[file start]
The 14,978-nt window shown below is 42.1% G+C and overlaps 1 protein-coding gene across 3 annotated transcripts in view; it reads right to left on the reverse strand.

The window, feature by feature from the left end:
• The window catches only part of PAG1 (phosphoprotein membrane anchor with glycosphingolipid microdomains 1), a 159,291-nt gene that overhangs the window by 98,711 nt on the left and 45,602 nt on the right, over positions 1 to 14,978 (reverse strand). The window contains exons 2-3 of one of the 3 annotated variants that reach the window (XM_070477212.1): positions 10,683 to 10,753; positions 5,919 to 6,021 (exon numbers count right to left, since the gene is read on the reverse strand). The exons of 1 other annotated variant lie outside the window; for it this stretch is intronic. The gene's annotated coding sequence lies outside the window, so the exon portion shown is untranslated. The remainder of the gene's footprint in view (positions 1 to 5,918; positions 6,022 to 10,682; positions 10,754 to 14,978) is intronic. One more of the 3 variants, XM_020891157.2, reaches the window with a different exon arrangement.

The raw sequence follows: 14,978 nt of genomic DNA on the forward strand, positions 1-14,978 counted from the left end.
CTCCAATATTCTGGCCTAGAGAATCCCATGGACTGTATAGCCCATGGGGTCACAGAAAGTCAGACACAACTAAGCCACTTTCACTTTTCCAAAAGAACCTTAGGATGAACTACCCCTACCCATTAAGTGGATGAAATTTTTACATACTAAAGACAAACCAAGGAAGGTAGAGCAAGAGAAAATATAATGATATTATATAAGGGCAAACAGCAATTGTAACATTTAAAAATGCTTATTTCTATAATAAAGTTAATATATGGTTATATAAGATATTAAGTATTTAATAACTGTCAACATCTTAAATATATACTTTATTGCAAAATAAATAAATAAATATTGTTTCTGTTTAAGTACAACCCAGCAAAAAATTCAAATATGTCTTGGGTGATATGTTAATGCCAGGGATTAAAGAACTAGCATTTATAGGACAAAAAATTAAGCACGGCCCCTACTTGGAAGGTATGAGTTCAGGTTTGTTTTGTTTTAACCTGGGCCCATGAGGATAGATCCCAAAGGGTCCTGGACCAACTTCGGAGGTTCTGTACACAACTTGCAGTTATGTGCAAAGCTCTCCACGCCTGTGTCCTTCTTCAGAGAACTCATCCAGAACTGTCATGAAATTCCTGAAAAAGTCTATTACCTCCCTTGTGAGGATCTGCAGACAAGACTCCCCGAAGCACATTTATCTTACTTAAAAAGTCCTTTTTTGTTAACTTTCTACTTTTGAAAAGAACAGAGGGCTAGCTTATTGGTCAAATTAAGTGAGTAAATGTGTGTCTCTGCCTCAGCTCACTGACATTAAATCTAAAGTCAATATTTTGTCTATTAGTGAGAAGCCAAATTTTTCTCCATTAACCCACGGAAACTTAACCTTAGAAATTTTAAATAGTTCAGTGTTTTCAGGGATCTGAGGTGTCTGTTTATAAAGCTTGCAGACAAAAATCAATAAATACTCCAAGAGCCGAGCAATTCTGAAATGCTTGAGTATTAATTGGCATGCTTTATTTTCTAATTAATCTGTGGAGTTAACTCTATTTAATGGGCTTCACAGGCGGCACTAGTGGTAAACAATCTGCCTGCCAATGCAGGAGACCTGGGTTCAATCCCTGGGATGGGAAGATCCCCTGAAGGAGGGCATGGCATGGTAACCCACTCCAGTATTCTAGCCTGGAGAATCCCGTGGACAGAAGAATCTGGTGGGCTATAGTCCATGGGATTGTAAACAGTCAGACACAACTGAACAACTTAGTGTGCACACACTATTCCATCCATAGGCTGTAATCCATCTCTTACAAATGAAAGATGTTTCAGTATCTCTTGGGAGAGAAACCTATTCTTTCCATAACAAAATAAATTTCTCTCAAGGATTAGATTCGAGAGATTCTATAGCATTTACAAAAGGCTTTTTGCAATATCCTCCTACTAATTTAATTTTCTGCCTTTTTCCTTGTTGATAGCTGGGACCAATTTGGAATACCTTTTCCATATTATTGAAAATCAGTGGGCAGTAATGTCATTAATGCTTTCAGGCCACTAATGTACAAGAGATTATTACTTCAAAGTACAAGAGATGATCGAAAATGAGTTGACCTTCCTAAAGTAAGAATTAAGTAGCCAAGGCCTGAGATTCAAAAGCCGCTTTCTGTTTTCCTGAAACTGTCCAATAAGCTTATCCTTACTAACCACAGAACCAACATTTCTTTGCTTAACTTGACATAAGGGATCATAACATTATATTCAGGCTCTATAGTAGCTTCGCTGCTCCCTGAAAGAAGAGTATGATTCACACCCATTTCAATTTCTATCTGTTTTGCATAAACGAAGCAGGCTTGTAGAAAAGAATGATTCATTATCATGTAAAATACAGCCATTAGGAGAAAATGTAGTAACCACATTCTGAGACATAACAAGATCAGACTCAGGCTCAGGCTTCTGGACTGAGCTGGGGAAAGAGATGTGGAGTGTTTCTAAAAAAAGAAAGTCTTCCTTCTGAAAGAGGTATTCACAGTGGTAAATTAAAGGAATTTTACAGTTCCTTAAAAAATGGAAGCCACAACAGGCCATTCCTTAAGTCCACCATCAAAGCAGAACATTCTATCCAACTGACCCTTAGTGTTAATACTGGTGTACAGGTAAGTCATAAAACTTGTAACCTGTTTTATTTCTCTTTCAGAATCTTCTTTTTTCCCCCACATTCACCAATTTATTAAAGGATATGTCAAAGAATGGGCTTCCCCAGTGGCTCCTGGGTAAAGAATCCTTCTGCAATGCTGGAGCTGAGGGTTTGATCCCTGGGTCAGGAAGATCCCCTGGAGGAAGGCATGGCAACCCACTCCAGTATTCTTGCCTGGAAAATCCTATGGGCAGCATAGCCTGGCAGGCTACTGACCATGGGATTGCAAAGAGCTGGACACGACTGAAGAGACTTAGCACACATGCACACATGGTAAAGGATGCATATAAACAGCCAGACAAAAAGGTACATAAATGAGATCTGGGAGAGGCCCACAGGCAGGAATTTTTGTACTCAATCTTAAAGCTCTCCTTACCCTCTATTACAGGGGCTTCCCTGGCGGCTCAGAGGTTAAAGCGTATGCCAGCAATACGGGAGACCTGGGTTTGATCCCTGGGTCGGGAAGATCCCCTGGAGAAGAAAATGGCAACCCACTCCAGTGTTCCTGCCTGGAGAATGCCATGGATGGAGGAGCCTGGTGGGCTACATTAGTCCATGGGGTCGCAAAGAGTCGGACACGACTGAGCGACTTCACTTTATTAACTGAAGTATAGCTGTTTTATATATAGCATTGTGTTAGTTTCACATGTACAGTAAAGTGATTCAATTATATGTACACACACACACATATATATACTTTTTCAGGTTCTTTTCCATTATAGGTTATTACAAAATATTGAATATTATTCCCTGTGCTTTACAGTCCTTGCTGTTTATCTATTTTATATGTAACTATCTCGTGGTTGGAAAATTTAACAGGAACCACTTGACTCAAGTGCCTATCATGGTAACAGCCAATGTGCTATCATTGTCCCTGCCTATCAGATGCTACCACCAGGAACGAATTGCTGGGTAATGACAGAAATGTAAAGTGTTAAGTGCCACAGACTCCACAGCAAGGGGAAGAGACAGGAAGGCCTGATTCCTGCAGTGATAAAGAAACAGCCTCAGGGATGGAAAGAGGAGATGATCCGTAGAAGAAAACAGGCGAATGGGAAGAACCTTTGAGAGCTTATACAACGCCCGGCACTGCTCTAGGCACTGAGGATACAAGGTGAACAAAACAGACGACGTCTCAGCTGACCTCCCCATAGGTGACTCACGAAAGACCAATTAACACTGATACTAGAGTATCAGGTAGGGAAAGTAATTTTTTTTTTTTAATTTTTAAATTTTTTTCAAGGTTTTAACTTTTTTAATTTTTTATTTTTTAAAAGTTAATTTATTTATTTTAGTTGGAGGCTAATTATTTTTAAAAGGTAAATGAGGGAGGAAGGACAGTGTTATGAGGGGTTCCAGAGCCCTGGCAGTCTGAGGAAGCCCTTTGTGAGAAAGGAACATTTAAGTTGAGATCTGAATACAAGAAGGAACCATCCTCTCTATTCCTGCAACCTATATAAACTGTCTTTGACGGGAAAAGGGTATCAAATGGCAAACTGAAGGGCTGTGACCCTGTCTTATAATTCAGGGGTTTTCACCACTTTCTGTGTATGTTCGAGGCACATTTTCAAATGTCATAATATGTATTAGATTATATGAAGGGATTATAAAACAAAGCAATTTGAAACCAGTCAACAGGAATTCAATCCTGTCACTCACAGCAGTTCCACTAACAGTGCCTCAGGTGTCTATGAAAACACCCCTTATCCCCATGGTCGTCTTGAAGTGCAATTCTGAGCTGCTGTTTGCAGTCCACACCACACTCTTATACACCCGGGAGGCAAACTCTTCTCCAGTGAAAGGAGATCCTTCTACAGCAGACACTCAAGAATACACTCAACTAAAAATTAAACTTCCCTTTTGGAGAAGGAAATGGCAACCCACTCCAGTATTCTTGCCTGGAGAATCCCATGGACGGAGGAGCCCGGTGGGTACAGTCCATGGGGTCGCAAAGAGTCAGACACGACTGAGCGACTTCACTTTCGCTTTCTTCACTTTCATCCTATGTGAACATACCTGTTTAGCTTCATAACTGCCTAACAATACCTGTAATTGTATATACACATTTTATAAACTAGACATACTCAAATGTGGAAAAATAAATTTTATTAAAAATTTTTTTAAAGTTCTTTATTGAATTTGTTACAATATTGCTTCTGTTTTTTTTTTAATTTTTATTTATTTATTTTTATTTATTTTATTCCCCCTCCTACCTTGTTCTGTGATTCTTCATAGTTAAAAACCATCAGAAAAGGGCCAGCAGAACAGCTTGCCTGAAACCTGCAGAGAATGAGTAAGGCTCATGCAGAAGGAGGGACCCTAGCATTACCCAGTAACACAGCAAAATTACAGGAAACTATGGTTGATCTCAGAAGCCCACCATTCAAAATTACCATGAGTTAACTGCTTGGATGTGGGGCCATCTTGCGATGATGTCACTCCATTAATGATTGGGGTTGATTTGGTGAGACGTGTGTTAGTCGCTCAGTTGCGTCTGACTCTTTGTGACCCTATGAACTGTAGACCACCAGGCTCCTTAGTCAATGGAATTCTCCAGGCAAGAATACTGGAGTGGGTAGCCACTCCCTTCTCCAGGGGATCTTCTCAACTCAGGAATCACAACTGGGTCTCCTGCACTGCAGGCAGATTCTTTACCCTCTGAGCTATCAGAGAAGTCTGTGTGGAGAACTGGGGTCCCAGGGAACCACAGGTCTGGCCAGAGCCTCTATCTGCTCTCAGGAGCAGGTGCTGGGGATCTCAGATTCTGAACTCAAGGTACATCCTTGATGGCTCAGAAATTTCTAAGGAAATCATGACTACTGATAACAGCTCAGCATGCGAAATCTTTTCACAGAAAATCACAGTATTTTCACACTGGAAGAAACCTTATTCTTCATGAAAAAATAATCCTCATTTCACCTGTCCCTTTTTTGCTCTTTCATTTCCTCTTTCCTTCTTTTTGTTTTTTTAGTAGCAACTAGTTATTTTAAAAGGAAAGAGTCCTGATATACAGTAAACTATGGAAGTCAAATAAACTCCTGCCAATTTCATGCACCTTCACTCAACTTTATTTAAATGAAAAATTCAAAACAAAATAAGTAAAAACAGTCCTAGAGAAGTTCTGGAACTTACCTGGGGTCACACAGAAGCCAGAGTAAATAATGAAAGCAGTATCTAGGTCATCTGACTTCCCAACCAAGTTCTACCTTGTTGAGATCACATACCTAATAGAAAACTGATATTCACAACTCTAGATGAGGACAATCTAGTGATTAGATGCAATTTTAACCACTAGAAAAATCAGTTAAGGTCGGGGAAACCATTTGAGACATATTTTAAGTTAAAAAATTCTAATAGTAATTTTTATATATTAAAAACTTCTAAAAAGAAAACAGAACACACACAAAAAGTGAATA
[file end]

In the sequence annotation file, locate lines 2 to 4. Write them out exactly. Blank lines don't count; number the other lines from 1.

The window, feature by feature from the left end:
• The window catches only part of PAG1 (phosphoprotein membrane anchor with glycosphingolipid microdomains 1), a 159,291-nt gene that overhangs the window by 98,711 nt on the left and 45,602 nt on the right, over positions 1 to 14,978 (reverse strand). The window contains exons 2-3 of one of the 3 annotated variants that reach the window (XM_070477212.1): positions 10,683 to 10,753; positions 5,919 to 6,021 (exon numbers count right to left, since the gene is read on the reverse strand). The exons of 1 other annotated variant lie outside the window; for it this stretch is intronic. The gene's annotated coding sequence lies outside the window, so the exon portion shown is untranslated. The remainder of the gene's footprint in view (positions 1 to 5,918; positions 6,022 to 10,682; positions 10,754 to 14,978) is intronic. One more of the 3 variants, XM_020891157.2, reaches the window with a different exon arrangement.

The raw sequence follows: 14,978 nt of genomic DNA on the forward strand, positions 1-14,978 counted from the left end.